LiDAR Speeds Gas Migration Control Compared to Ground Inspection

Gas Migration Control Using LiDAR and Aerial Photography

Oil and gas pipelines deliver energy from well to refinery to gas tank (and a thousand other uses) across the United States. Everyone from environmental activists to oil company executives wants that product to stay inside the pipeline from start to finish. But sometimes something happens and there’s a leak. Tracking and containing the leaking substance is called gas migration control. Aerial photography with LiDAR helps speed repair and cleanup, minimizing damage to the environment and danger to people. 

Because of its wide application for clients, Prius Intelli has recently added LiDAR to its service list. Read on to see some of its many benefits for the midstream sector, which is just one of the areas in which it is vital. 

First, a quick definition of LiDAR. It stands for Light Detection and Ranging. A LiDAR system uses laser impulses to measure variable distances from the earth. These variable distances enable precise elevation data, generating 3-D images of the land. 

LiDAR - Light Detection and Ranging
LiDAR – Light Detection and Ranging
Why Aerial LiDAR Photography Helps Monitor Gas Migration 

When a leak happens, there are two priorities: stopping the flow from the pipeline and protecting the environment and nearby people. That involves preventing what’s already leaked out from reaching the watershed, including nearby lakes, oceans, streams or rivers. This is especially vital near coastal regions where recovery becomes much more difficult. 

Because LiDAR uses laser light, it can penetrate foliage layers where conventional photography can’t. That means it can provide accurate and detailed slope data even on land covered with trees or thick shrubbery. 

This allows the creation of a precisely located GIS contours and slope modeling that reveals the likely path of the migration of oil and gas leaking from the pipeline. Software can remove all surface structures, along with vegetation, so planners can see just the ground, giving them a clear view of primary migration, showing clearly where mitigation efforts need to focus. 

You might ask, “Don’t you have to have crews on the ground anyway to control the migration of oil and gas? Why not just let them look for it while they’re there?” Yes, only on-site people can do the cleanup and the pipeline repair. But oil and gas migration can happen fast, and over a larger area than may be apparent from the ground. Aerial LiDAR can quickly cover miles and miles, which tells the cleanup crews exactly where to start and where to anticipate its direction of flow. 

How does LiDAR help you know you’ve got a leak? 

Oil and gasoline or other refined liquids are the easiest to monitor. Oil is black, and gasoline and other liquids appear as sheen on top of water. When natural gas leaks under water, it creates bubbles as it rises to the surface. On land, it will quickly kill nearby surface vegetation.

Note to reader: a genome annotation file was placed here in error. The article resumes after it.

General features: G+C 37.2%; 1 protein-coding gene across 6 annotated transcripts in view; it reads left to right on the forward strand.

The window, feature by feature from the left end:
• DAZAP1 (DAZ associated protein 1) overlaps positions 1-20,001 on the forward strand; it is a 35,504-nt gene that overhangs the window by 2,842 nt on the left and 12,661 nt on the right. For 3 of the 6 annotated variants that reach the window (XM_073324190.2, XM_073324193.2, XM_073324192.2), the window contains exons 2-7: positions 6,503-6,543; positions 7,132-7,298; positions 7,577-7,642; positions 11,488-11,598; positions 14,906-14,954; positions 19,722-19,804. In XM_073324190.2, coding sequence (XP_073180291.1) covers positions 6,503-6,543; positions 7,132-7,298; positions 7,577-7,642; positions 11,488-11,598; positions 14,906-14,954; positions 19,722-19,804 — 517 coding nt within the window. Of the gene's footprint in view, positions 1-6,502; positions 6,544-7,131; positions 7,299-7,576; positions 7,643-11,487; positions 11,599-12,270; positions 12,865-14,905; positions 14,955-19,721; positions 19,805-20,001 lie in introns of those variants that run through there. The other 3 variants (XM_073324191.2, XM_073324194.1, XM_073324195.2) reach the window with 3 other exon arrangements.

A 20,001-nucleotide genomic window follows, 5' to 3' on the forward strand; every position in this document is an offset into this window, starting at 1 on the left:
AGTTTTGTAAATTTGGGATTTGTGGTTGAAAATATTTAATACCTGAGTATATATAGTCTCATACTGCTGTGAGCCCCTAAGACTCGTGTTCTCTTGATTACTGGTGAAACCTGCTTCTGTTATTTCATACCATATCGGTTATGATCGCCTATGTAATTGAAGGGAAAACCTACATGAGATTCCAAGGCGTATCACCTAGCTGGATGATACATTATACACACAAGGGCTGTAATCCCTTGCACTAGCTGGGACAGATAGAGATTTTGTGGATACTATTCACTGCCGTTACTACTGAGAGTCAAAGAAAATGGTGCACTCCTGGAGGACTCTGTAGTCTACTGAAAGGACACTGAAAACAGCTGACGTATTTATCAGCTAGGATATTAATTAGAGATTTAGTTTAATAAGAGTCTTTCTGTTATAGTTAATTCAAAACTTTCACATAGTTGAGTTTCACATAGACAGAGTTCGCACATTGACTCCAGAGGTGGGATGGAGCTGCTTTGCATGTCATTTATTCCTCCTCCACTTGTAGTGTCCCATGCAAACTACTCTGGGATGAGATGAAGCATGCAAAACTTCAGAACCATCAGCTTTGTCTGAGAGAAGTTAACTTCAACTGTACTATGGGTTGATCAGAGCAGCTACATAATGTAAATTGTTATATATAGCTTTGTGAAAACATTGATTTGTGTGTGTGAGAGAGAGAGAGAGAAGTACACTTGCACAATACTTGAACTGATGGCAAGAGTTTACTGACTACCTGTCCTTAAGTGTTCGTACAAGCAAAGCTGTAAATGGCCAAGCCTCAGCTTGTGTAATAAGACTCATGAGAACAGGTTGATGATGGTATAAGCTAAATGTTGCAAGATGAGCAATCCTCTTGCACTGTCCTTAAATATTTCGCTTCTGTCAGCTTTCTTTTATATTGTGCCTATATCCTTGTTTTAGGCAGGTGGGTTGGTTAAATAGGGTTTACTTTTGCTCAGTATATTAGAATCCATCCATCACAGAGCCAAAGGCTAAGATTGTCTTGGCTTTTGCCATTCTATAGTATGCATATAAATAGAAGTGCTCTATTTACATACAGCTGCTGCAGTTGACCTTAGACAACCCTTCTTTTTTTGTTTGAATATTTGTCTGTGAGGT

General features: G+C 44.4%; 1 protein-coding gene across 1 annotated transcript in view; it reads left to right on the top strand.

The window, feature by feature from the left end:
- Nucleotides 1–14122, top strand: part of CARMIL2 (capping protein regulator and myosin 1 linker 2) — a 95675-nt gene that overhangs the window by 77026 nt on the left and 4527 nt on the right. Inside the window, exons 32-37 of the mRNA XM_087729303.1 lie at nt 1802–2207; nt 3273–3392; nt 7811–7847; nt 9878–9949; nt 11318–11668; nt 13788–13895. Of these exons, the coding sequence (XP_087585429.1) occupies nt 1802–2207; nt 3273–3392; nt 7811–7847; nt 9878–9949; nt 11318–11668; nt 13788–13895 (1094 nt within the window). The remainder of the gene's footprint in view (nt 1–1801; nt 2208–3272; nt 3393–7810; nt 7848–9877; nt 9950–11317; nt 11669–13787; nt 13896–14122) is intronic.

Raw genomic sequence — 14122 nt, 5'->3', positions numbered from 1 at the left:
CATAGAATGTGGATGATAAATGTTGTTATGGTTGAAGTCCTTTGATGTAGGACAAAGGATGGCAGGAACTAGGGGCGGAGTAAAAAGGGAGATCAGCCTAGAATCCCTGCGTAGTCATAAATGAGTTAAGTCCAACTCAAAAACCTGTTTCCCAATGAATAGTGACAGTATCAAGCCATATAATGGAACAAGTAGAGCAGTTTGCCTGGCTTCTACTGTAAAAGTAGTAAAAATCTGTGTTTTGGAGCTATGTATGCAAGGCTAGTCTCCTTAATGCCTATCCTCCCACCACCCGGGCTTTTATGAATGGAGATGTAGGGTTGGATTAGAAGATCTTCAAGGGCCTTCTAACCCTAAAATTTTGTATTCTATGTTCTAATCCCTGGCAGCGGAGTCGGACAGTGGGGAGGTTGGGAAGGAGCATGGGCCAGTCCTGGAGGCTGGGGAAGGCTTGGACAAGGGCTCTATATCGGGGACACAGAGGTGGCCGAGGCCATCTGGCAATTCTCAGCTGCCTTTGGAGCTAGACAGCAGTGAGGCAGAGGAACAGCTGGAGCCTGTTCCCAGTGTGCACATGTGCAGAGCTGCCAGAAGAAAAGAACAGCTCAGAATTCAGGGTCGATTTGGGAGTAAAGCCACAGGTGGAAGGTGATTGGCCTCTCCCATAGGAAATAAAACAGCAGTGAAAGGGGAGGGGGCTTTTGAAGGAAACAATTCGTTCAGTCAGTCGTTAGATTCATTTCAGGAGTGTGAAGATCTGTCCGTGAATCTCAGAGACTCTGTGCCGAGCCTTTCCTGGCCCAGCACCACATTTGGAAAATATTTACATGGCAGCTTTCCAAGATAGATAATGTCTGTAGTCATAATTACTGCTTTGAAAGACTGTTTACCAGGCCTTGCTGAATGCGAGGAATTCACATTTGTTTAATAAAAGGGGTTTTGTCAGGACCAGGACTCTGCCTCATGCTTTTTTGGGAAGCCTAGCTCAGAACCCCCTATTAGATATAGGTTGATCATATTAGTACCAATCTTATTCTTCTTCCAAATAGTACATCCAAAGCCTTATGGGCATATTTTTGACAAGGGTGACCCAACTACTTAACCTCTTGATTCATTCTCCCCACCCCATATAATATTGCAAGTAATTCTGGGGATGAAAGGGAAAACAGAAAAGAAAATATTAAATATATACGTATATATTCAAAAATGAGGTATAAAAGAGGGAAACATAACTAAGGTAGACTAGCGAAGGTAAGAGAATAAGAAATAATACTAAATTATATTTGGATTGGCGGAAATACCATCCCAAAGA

LiDAR helps you spot these trouble spots from your desktop. 

Seeing these indications is important because, in pipelines, natural gas is invisible and odorless making it hard to detect in person. The rotten-egg-smelling mercaptan isn’t injected until it heads out locally to homes and businesses. Unfortunately, natural gas is just as flammable in the pipeline as it is at home, just in larger quantities. Locating and repairing a leak is even more important in that pipeline. 

What causes a pipeline leak? 

There are two possible forces: humans and nature. Nature can be a factor through earthquakes, mudslides, and washouts from flooding. Areas in the mountain west and in Appalachia in particular are subject to landslides, which can crack or rupture pipelines. 

In these places, LiDAR taken every 6-12 months can detect land shifts or erosion before they cause an issue. LiDAR elevation data can spot even a few inches of movement or topsoil erosion. While a pipeline can probably withstand that much shift, it can’t continue to move without creating issues. In that case, midstream companies need to act sooner rather than later. 

Humans most often cause a rupture with machinery. Sometimes it can come from digging around the line to do preventive maintenance. Other times it could be someone running a water line, building a road or doing other dirt work, if they have failed to locate the existing line before starting work. 

In Brief 

Here’s a quick summary of the benefits of aerial LiDAR in controlling the migration of oil and gas. 

  • Covers more territory quickly
  • Gives contours and slope modeling to predict flow patterns toward lakes and streams
  • Gives the scope of the entire issue, prioritizing crew assignments
  • LiDAR “sees” through vegetation to give accurately detailed slope information
  • Software can remove buildings and vegetation to reveal ground slope
  • More detailed and timely than satellite photography

To learn more about how Prius Intelli’s LiDAR services can help better monitor your AOIs, contact us today. 

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